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Analysis
NASCAR Cup Martinsville

NASCAR needs a short track fix but answers won't come easy

NASCAR’s Next Generation car in the Cup Series got off to a strong start but the quality of racing has taken a sharp downtown on the car’s first visits to short tracks.

Technically, short tracks in NASCAR competition are on tracks less than 1-mile in length and the Cup Series has just completed back-to-back stops at Richmond (3/4-mile) and Martinsville (.526-mile).

The short tracks are typically some of the most anticipated of the year for fans, due to the close-quarters racing and “beating and banging” that often takes place as drivers battle for position.

While the Next Gen car provided an entertaining on-track experience on superspeedways, intermediate and road course tracks, races the last two weeks on short tracks were lackluster at best.

The Richmond race two weeks ago turned into a tire strategy affair as the lack of cautions (five total, including two stage breaks) and multiple green-flag pit stops left much of the field strung out.

Saturday night at Martinsville turned out to be very similar. There were only four cautions (two for stage breaks), five lead changes and a round of green-flag pit stops – something usually unheard of on the ½-mile track.

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What's behind the lackluster short track races?

Drivers had varying takes on calm nature of the race and difficulty in passing while moving through the field but there was hardly a consensus.

“This car, if you’re directly behind them it’s no secret this car is worse in dirty air. If you’re not directly behind them, you’re able to recover better but it seems like the way cars were into the corner and the way the track wasn’t taking rubber, it just made the bottom be the dominant lane,” said Joey Logano, who finished runner-up to winner William Byron but never led a lap.

“You couldn’t move up the race track or do anything to try to pass them. You really just got stuck.”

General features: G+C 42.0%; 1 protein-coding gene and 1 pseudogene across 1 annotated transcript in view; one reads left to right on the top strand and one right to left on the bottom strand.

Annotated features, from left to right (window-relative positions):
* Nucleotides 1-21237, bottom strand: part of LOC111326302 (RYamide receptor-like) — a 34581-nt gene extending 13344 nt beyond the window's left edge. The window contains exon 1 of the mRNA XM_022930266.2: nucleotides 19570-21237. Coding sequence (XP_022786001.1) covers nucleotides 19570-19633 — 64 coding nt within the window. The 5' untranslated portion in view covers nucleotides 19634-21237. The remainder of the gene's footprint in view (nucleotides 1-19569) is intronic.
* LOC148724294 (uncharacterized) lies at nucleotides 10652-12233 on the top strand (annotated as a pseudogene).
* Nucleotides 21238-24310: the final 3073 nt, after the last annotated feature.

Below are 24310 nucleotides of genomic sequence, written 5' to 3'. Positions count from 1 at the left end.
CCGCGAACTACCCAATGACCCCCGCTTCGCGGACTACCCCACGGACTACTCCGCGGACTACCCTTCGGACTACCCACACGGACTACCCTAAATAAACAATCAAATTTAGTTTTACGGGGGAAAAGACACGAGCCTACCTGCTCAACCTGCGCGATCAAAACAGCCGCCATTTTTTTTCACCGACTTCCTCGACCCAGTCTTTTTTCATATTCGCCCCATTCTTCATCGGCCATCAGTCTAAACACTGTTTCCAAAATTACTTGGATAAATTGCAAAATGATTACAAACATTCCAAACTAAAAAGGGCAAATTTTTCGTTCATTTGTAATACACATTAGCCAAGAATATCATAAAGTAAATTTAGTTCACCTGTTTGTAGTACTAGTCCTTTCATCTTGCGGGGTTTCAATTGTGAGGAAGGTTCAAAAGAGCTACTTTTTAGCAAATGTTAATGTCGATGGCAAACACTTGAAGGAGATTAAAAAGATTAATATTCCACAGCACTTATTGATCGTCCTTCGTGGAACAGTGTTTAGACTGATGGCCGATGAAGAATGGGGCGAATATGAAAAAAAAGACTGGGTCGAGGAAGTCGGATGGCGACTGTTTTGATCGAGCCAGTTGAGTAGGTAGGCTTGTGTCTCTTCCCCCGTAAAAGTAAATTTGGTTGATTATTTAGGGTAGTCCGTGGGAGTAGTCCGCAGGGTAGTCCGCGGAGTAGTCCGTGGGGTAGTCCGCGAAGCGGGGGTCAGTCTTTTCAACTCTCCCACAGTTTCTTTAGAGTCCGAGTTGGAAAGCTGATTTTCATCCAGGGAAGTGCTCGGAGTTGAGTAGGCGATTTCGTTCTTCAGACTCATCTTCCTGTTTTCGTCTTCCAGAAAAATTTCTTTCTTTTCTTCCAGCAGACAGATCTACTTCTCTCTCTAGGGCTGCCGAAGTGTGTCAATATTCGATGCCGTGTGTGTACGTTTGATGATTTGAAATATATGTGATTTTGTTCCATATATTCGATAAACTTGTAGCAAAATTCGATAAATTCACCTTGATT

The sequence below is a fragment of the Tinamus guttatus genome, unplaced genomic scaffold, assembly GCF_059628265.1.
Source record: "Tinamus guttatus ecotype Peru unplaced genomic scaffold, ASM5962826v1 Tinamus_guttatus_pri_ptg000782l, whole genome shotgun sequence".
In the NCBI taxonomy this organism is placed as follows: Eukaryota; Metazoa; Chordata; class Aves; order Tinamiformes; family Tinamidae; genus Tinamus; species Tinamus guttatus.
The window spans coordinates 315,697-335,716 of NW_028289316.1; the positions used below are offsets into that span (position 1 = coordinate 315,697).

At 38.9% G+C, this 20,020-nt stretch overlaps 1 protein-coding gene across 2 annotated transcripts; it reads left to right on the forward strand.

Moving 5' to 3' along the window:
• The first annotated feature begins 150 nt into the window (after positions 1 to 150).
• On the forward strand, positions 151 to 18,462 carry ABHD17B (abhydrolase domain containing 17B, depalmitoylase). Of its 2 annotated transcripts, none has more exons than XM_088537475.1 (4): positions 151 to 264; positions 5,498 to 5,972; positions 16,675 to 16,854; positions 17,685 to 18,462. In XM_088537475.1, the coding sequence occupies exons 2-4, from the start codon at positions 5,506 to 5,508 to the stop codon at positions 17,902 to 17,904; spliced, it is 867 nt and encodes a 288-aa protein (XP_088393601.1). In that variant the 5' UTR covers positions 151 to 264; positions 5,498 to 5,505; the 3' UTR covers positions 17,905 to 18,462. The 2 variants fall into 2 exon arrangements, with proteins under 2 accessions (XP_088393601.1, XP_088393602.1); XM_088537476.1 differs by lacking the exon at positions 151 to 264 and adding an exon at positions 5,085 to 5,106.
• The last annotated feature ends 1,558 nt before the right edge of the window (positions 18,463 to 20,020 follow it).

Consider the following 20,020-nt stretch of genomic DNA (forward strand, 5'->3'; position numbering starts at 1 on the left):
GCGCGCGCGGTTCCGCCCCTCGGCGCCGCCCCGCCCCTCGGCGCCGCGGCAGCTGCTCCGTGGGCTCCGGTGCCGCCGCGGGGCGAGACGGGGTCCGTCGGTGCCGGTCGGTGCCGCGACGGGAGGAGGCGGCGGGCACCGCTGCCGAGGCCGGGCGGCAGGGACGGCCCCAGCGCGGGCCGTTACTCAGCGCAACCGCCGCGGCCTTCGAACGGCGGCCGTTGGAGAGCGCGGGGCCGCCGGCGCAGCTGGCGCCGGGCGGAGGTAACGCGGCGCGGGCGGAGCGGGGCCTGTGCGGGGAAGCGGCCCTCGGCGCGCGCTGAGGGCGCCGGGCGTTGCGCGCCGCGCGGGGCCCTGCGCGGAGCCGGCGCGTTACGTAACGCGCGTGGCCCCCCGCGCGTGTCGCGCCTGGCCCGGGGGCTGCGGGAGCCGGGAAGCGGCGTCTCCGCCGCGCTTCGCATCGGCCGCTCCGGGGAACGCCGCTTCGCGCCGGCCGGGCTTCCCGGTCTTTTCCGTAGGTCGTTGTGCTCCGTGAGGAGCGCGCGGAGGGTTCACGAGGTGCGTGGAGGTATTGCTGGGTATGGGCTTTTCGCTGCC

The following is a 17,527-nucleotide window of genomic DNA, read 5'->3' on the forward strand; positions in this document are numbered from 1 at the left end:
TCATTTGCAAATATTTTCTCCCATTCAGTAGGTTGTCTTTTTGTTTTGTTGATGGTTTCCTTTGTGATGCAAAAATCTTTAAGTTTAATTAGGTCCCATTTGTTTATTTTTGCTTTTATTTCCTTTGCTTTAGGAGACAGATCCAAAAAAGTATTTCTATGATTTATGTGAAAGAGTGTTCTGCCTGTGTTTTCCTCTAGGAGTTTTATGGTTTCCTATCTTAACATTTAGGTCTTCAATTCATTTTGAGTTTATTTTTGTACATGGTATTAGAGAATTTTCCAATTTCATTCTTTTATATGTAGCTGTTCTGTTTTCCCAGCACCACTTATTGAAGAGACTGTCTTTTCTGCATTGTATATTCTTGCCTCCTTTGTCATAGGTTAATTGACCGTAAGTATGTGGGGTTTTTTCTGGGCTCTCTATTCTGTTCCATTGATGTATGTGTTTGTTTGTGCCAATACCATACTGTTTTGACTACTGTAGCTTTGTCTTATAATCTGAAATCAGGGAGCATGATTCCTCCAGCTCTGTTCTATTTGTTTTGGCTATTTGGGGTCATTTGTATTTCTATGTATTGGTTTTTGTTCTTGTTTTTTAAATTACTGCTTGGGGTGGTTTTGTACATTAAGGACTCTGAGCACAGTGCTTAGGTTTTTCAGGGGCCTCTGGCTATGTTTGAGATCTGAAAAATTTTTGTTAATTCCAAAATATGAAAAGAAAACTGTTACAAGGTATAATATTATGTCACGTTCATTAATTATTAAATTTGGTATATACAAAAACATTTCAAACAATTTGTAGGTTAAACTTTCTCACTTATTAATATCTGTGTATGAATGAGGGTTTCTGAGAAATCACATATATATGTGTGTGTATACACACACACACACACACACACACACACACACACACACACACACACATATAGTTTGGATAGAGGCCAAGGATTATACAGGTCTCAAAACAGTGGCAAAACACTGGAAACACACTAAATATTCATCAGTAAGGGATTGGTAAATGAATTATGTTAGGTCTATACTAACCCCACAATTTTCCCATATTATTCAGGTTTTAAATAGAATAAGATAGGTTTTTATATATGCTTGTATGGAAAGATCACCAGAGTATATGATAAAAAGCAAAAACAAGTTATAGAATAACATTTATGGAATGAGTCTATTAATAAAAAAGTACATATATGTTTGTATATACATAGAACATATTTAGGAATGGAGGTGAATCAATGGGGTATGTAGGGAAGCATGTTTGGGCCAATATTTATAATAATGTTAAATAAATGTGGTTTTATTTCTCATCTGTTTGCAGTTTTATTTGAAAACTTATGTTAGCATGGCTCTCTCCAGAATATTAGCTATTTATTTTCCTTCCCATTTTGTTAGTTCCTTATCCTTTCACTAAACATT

Logano’s Penske teammate, Ryan Blaney, agreed with him on the difficulty of racing in “dirty air” but also noted the lack of rubber that was laid on the track surface during the race.

“The left side (tires) just don’t wear on this car,” he said. “That’s just kind of how it is, so I know they’ve been playing around with softer lefts and things like that, so go for it. I mean, go way softer, especially on the lefts and see where it gets you.”

Chilly temps and hard to pass

The unusually low temperatures Saturday night (low 40s most of the race) were cited as a possible reason for the lack of rubber on the track by several drivers, but the same problem was noted at Richmond and that race was run on a Sunday afternoon.

Blaney added additional horsepower likely wouldn’t hurt, but “I don’t think it’s the whole issue.”

Ross Chastain, who rallied to finish in the top-five after starting 27th, noted the long journey it required to work his way to the front of the field.

“It took 300-something laps just to get where I could see the leaders,” he said. “I don’t even know if we made any adjustments. I don’t think we did, which was incredible because (Friday) we needed a lot.”

Hendrick's take on unusual race

While Hendrick Motorsports certainly looked good in Saturday night’s race – Byron became the first repeat winner of the 2022 season and pole-winner Chase Elliott led the first 185 laps – even HMS vice chairman and Hall of Famer Jeff Gordon said he was “surprised” by how the race played out.

“I’ll be honest, we were trying to speculate what was going to happen. I was talking to all the crew chiefs and kind of getting their thoughts, and I don’t think anybody would have guessed that it would have gone (like that),” he said.

“It’s a new car, right, and they’re shifting every lap and it’s easy to lock the left-front tire up, and there’s just a lot of things. I think we all knew it would be deeper in the braking zone, lap times were faster. There wasn’t a lot of (tire) falloff.

“Typically in that situation you would say, ‘Oh, well then people are going to get more desperate to make these banzai moves and then the cautions are going to come,’ or ‘Hey, what do we not know about this car that could kind of bite us today?’ Didn’t see any of that.”

Gordon added he thought perhaps Goodyear had brought “too good a tire” to the track as little tire falloff lends to one-groove racing.

A problem that must be addressed

While there doesn’t seem one common denominator to the issues related to the racing at Richmond and Martinsville the past two weeks, NASCAR should not let the problem go unaddressed.

Certainly, by the time the series returns for second visits to Richmond and Martinsville in the fall teams will have a greater knowledge of the car and find improvements.

However, short tracks are the backbone of NASCAR and typically among the most entertaining races of the year. With the strong momentum with which the sport has started the 2022 season, it’s not time to turn a blind eye.

The similarity in the on-track product at Richmond and Martinsville is too apparent to ignore even if the reasons for it – and ultimately any solutions – may be difficult to identify.

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